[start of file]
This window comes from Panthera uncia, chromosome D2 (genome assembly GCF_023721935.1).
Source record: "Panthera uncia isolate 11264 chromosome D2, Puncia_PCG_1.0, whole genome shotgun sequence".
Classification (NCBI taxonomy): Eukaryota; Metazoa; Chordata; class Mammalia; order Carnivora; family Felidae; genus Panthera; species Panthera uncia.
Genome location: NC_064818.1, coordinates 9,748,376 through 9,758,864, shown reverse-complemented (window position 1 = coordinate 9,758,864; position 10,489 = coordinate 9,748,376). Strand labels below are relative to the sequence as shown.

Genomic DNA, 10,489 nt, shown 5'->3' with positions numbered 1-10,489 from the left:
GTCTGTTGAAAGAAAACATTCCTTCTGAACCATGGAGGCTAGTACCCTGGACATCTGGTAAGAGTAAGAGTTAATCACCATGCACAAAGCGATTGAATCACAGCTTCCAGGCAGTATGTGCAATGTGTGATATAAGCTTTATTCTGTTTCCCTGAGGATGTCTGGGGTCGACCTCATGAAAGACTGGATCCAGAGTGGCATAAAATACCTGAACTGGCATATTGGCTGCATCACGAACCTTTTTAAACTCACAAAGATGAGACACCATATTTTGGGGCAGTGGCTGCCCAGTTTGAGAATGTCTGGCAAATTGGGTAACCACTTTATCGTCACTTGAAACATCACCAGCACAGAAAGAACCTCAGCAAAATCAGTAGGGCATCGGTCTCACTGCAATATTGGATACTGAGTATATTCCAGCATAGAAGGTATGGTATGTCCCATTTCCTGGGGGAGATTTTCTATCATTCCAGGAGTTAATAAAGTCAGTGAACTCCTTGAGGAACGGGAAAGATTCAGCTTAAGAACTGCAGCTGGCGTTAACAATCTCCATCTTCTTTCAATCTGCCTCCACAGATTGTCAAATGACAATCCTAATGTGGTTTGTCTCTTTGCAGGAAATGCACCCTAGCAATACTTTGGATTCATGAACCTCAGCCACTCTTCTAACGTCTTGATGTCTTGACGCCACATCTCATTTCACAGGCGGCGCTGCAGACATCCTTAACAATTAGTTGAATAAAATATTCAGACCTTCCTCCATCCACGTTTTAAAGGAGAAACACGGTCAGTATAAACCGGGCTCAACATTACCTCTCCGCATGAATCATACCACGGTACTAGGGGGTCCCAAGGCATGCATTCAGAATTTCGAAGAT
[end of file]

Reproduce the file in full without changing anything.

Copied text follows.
This window comes from Panthera uncia, chromosome D2 (genome assembly GCF_023721935.1).
Source record: "Panthera uncia isolate 11264 chromosome D2, Puncia_PCG_1.0, whole genome shotgun sequence".
Classification (NCBI taxonomy): Eukaryota; Metazoa; Chordata; class Mammalia; order Carnivora; family Felidae; genus Panthera; species Panthera uncia.
Genome location: NC_064818.1, coordinates 9,748,376 through 9,758,864, shown reverse-complemented (window position 1 = coordinate 9,758,864; position 10,489 = coordinate 9,748,376). Strand labels below are relative to the sequence as shown.

Genomic DNA, 10,489 nt, shown 5'->3' with positions numbered 1-10,489 from the left:
GTCTGTTGAAAGAAAACATTCCTTCTGAACCATGGAGGCTAGTACCCTGGACATCTGGTAAGAGTAAGAGTTAATCACCATGCACAAAGCGATTGAATCACAGCTTCCAGGCAGTATGTGCAATGTGTGATATAAGCTTTATTCTGTTTCCCTGAGGATGTCTGGGGTCGACCTCATGAAAGACTGGATCCAGAGTGGCATAAAATACCTGAACTGGCATATTGGCTGCATCACGAACCTTTTTAAACTCACAAAGATGAGACACCATATTTTGGGGCAGTGGCTGCCCAGTTTGAGAATGTCTGGCAAATTGGGTAACCACTTTATCGTCACTTGAAACATCACCAGCACAGAAAGAACCTCAGCAAAATCAGTAGGGCATCGGTCTCACTGCAATATTGGATACTGAGTATATTCCAGCATAGAAGGTATGGTATGTCCCATTTCCTGGGGGAGATTTTCTATCATTCCAGGAGTTAATAAAGTCAGTGAACTCCTTGAGGAACGGGAAAGATTCAGCTTAAGAACTGCAGCTGGCGTTAACAATCTCCATCTTCTTTCAATCTGCCTCCACAGATTGTCAAATGACAATCCTAATGTGGTTTGTCTCTTTGCAGGAAATGCACCCTAGCAATACTTTGGATTCATGAACCTCAGCCACTCTTCTAACGTCTTGATGTCTTGACGCCACATCTCATTTCACAGGCGGCGCTGCAGACATCCTTAACAATTAGTTGAATAAAATATTCAGACCTTCCTCCATCCACGTTTTAAAGGAGAAACACGGTCAGTATAAACCGGGCTCAACATTACCTCTCCGCATGAATCATACCACGGTACTAGGGGGTCCCAAGGCATGCATTCAGAATTTCGAAGAT